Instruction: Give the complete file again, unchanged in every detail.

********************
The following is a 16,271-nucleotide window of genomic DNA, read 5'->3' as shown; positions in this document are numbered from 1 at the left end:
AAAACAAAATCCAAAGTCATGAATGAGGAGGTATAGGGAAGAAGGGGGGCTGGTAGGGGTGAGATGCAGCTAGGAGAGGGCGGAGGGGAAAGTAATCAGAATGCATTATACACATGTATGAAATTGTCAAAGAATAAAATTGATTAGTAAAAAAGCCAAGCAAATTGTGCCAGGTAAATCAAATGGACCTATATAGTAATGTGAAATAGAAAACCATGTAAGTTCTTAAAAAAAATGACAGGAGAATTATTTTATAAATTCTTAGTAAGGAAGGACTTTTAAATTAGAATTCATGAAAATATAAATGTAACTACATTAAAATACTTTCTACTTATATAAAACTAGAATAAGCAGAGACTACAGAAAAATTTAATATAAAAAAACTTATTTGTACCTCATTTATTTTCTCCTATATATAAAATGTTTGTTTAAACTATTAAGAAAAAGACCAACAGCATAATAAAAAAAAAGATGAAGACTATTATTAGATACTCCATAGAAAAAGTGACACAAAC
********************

The following is a 16,271-nucleotide window of genomic DNA, read 5'->3' as shown; positions in this document are numbered from 1 at the left end:
AAAACAAAATCCAAAGTCATGAATGAGGAGGTATAGGGAAGAAGGGGGGCTGGTAGGGGTGAGATGCAGCTAGGAGAGGGCGGAGGGGAAAGTAATCAGAATGCATTATACACATGTATGAAATTGTCAAAGAATAAAATTGATTAGTAAAAAAGCCAAGCAAATTGTGCCAGGTAAATCAAATGGACCTATATAGTAATGTGAAATAGAAAACCATGTAAGTTCTTAAAAAAAATGACAGGAGAATTATTTTATAAATTCTTAGTAAGGAAGGACTTTTAAATTAGAATTCATGAAAATATAAATGTAACTACATTAAAATACTTTCTACTTATATAAAACTAGAATAAGCAGAGACTACAGAAAAATTTAATATAAAAAAACTTATTTGTACCTCATTTATTTTCTCCTATATATAAAATGTTTGTTTAAACTATTAAGAAAAAGACCAACAGCATAATAAAAAAAAAGATGAAGACTATTATTAGATACTCCATAGAAAAAGTGACACAAAC